Likewise, neurons that control processes in your gastrointestinal tract are found in the brainstem. Dysfunction in this part of the brain stem can lead to a variety of issues including diarrhea, stomach pain, and vomiting. About 25-30% of long-haulers experience these symptoms.
About 20-70% of COVID long-haulers report some type of neurological symptoms, including fatigue, insomnia, and brain fog. The neurons that control your sleep-wake cycle, that are responsible for taste, and even those that are implicated in things like anxiety, depression, fatigue, and pain perception are found in the brain stem.
During a webinar on COVID-19 organized by the International AIDS Society in July, Dr. Anthony Fauci, the country’s top infectious disease expert, noted that the symptoms many long haul patients are experiencing are “highly suggestive” of ME/CFS.
ME/CFS is life altering. The CDC recognizes that, “People with ME/CFS are not able to function the same way they did before they became ill.” The disease makes it difficult to work, to go to school, or to participate in family and social activities.
When it comes to COVID, even a mild infection could result in long-term, devastating consequences. A Germany study looking at 42 patients with persistent fatigue six months after a mild COVID infection found that: “Most patients were moderately to severely impaired in daily live.”
Brain fog can be similarly life altering. In a Q&A with Health Matters, a publication from New York Presbyterian Hospital, Dr. Alexander Merkler, an assistant attending neurologist at NewYork-Presbyterian/Weill Cornell Medical Center, noted that people suffering from brain fog experience memory loss, difficulty finding words, trouble with attention, and being overwhelmed by simple tasks. He notes, “A lot of these patients have not had any stroke or infection of the brain, no seizures or anything that was neurologically obvious during their COVID infection, but they’re coming away with a disturbance in their cognition.”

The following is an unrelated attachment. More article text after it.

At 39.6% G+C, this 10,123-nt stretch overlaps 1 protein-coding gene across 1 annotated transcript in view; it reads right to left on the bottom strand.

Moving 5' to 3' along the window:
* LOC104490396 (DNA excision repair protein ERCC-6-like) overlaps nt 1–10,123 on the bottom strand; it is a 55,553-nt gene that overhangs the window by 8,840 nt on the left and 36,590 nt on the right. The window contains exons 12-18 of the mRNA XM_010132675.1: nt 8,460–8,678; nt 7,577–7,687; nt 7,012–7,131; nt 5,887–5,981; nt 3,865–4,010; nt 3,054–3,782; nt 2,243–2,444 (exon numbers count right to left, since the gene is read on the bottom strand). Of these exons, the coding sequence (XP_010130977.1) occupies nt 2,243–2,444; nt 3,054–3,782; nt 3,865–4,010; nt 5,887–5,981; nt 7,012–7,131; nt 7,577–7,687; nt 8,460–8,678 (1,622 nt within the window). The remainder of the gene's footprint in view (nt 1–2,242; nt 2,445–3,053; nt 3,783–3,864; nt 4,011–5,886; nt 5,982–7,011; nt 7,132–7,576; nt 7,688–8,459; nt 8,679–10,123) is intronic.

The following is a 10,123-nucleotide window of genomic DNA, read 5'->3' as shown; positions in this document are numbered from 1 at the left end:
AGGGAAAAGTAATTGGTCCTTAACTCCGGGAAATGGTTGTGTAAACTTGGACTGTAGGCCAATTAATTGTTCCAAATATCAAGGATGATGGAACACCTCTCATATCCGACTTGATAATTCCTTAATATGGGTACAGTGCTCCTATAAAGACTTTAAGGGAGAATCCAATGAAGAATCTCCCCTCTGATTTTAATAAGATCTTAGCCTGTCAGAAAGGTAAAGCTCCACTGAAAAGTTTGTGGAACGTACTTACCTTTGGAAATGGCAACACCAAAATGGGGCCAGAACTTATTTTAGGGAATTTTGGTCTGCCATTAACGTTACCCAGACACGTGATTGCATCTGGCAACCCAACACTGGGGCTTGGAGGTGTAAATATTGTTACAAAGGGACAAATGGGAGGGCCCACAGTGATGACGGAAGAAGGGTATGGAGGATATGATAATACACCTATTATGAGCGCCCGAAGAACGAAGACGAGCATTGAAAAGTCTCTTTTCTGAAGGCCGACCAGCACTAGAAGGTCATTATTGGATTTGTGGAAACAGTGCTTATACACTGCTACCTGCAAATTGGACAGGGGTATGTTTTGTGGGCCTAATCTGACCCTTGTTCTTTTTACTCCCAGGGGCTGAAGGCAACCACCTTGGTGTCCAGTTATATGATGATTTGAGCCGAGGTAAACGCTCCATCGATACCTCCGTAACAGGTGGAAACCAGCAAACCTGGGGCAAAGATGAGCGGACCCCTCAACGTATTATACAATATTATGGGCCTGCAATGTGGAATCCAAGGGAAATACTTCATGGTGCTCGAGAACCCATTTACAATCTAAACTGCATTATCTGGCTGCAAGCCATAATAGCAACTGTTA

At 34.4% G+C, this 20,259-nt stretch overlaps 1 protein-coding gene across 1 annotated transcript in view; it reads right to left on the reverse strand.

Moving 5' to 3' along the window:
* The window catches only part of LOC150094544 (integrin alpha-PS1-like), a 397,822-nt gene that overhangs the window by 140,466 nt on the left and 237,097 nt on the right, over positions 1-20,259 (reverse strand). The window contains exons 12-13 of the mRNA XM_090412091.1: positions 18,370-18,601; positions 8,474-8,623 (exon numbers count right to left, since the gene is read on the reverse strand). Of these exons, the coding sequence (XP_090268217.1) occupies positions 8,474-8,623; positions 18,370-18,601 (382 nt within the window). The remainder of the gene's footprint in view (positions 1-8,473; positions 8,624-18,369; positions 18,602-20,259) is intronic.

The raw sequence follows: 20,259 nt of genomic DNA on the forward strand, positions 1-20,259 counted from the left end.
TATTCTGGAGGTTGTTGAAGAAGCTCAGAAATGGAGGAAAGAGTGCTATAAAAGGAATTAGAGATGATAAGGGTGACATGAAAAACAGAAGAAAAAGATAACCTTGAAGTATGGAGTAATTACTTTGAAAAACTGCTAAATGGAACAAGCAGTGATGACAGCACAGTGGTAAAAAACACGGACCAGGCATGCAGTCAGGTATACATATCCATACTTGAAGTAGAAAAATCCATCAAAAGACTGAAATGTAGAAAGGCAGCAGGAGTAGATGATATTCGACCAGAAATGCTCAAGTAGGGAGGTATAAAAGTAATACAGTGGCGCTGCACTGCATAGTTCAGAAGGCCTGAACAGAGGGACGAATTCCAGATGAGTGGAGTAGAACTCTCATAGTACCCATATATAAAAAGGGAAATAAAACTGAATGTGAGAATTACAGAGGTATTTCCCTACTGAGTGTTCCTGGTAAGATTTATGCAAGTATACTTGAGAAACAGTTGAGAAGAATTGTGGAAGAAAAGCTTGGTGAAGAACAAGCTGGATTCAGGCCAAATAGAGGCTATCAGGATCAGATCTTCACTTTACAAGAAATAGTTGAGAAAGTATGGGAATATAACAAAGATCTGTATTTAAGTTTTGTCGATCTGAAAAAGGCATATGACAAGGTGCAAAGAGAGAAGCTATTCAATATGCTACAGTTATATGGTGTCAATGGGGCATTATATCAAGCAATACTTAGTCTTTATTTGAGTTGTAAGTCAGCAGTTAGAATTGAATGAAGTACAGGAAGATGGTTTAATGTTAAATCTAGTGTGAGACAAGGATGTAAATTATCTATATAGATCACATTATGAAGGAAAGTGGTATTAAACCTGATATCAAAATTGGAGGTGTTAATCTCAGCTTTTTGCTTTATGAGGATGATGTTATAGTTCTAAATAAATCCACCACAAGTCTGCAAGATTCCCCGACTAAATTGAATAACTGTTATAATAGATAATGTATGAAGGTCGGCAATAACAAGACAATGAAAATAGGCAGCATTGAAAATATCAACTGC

When something impacts the brain, it impacts you in a way that affects everything from the way you breathe to the way you speak. Your brain is you—it’s the collection of your memories and your reactions to jokes, it’s the words you choose and the very thing that makes you you beyond the physical things one can see. I’ve seen firsthand how an invisible (to the eye) disease can invade the brain and steal a loved one out from underneath your watchful gaze. It’s devastating–for the patient and the caregiver.
Our knowledge of COVID is constantly changing. Researchers are learning more with time. But the one constant has been that we don’t know what we don’t know. And as a result we need to focus on what we do know. What we do know is that listening to public health experts, social distancing, and wearing a mask work to prevent infection with a disease that could upend your entire life.
Information about COVID-19 is rapidly changing, and Scary Mommy is committed to providing the most recent data in our coverage. With news being updated so frequently, some of the information in this story may have changed after publication. For this reason, we are encouraging readers to use online resources from local public health departments, the Centers for Disease Control, and the World Health Organization to remain as informed as possible.